By Correspondent Chinyere Ogbonna – A new United Nations report says that the growing number of mega-fires around the world may be contributing to global warming.
It therefore calls on governments globally to introduce comprehensive strategies to reduce the risk of such conflagrations.
The report from the Food and Agriculture Organization (FAO), released just at an international conference in South Africa, urged policy-makers to improve their monitoring of carbon gas emissions from wildfires to better determine the potential climate change impacts.
The report’s release follows a series of high-profile mega-fires, including the February 2009 Black Saturday blazes in Australia that killed one hundred and seventy-three (173 ) people and obliterated many towns, and record-setting fires last year in Russia that claimed the lives of sixty-two people and burned about two point three million hectares of land.
The report examined recent mega-fires in Australia, Botswana, Brazil, Indonesia, Israel, Greece, Russia and the United States.
A forestry officer with FAO, Mr. Pieter van Lierop, said today that the problem was becoming more urgent as the frequency and size of mega-fires increase and weather projections indicate hotter and drier fire seasons.
“Mega-fires are mainly caused by humans and are likely exacerbated by climate change, but now we suspect they may also in themselves represent a vicious circle that is speeding up global warming.”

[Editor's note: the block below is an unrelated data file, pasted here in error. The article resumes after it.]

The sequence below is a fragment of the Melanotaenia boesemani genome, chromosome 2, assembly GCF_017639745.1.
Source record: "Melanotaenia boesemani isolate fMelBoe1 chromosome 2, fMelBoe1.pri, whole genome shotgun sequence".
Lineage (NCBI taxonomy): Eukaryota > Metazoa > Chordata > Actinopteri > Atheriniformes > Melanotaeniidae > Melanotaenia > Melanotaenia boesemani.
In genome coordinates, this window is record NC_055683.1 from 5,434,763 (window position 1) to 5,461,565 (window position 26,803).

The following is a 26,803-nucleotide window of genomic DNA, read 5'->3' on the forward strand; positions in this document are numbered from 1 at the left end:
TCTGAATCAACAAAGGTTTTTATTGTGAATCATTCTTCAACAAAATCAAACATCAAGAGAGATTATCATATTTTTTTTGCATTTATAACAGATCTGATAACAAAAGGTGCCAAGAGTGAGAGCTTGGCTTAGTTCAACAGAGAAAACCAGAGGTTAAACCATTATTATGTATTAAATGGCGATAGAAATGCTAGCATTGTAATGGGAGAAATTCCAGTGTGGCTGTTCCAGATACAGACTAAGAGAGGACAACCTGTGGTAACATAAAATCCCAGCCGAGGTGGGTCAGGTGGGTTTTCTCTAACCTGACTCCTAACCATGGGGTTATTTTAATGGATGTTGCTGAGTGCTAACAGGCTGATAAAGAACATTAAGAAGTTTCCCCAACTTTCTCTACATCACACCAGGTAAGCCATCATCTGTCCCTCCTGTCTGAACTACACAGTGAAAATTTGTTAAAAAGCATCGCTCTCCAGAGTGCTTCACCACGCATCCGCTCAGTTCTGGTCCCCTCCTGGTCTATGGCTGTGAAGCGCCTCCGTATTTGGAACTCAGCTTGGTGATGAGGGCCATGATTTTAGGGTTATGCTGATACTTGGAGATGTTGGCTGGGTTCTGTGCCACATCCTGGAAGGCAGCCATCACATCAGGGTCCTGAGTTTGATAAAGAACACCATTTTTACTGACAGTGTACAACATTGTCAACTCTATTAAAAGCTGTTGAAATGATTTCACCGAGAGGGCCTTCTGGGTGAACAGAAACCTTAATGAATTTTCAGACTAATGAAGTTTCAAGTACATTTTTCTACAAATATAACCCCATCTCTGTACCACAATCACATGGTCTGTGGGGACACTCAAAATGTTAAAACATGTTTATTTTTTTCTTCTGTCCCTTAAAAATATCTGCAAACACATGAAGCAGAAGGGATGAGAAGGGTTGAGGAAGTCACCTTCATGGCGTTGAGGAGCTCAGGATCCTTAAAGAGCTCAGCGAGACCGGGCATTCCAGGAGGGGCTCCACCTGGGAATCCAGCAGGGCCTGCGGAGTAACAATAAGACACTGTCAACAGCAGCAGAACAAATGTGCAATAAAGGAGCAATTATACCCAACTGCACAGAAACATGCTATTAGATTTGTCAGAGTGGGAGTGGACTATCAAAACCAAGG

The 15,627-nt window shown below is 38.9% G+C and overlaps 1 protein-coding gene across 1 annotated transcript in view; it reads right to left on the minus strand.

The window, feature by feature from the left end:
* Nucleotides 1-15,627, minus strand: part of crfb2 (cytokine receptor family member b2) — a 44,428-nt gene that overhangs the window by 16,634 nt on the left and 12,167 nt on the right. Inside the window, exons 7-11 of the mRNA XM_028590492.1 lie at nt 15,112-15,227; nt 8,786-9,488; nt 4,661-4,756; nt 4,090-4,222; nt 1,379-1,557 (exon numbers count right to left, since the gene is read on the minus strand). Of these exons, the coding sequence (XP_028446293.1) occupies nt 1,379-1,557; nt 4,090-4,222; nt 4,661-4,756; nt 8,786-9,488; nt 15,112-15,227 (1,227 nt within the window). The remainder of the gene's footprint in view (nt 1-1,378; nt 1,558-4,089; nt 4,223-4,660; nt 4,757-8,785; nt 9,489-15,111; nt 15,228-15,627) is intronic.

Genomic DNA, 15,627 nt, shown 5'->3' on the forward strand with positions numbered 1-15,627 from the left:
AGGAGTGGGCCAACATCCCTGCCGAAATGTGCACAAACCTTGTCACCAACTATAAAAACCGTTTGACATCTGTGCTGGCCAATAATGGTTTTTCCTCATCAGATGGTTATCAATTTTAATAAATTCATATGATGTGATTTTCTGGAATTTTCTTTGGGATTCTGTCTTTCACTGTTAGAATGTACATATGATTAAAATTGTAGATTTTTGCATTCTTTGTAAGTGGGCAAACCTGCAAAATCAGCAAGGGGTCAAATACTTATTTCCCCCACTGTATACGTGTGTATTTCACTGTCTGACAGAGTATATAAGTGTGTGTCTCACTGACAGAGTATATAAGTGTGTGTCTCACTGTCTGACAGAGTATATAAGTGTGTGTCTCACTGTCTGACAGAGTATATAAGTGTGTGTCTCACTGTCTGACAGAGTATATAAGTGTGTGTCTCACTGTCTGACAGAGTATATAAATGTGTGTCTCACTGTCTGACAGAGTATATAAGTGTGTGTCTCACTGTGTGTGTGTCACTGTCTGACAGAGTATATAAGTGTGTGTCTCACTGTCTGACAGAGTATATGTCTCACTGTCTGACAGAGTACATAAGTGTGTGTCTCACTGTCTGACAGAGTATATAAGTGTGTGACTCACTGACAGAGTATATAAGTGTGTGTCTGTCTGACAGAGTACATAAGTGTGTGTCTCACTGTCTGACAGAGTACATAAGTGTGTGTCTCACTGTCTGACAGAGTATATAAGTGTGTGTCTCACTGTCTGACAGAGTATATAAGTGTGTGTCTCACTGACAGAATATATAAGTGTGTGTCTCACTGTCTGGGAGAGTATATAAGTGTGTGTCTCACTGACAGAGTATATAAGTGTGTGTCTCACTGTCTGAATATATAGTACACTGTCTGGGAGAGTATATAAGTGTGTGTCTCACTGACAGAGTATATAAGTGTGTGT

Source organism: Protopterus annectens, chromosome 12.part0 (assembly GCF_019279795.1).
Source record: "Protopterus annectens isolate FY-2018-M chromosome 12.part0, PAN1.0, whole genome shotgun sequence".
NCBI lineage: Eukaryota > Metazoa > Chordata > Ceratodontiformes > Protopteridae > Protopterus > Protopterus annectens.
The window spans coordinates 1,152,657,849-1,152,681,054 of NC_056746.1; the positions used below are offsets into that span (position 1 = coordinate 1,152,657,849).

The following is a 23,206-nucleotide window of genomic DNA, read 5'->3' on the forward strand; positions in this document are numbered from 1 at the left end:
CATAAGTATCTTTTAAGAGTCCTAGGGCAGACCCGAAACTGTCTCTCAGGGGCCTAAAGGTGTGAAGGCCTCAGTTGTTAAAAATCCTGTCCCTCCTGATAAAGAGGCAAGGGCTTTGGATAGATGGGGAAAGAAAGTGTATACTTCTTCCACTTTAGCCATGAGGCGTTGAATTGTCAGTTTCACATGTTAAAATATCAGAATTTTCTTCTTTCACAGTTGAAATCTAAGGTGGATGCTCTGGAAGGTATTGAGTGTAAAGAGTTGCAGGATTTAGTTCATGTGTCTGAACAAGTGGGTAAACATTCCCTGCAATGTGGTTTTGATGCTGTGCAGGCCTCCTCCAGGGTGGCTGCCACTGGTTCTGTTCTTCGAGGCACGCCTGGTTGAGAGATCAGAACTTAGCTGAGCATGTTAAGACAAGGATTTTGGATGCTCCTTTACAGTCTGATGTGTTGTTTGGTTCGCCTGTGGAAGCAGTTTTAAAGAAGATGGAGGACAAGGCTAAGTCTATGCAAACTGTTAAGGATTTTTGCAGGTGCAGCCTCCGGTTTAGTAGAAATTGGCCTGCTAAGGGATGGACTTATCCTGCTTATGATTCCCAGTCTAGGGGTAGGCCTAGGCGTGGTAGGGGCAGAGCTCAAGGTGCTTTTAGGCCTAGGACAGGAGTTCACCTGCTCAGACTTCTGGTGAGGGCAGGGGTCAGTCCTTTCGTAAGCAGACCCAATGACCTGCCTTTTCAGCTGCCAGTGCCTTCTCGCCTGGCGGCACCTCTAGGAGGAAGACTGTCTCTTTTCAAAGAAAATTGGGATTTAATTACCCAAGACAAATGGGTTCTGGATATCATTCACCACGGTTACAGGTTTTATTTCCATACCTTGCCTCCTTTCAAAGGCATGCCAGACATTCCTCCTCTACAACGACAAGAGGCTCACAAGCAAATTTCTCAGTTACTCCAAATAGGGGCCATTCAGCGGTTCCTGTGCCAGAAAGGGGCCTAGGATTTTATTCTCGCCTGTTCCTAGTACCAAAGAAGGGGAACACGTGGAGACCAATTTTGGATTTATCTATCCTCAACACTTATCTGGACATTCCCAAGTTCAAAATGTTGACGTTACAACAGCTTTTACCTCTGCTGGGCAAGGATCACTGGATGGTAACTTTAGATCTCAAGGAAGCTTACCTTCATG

The report found that nearly all the mega-fires studied were started by people, sometimes deliberately to clear land for the purposes of agriculture or development.
In all but one of the examples studied, drought was a factor that prolonged or exacerbated the blazes, with hot, dry and windy conditions also contributing to the intensity of the fires.
But the report noted two examples – one in south-western Australia and one in Florida in the US – where despite all the conditions being in place for the uncontrolled spread of a mega-fire, relatively little damage was done.
The report’s authors cited more balanced approaches by authorities in those areas that featured prevention, mitigation and suppression strategies to minimize the impact of fires.
Meanwhile, in a message to the conference, UN Secretary-General, Mr. Ban Ki-moon said recent fires and other disasters around the world “have made clear how vulnerable our cities and communities are and how much more effort is required to reduce our vulnerability.”
In the message, delivered by Johann G. Goldammer, leader of the UN Economic Commission for Europe, UNECE/FAO, Team of Specialists on Forest Fire and Coordinator of the Global Wildland Fire network, Mr. Ban welcomed the efforts of fire specialists to build what he described as “a culture of prevention.”
He stressed the need for a coordinated approach to fire management, encompassing agriculture, forestry, health, science, environmental issues, emergency responses and weather forecasting and monitoring.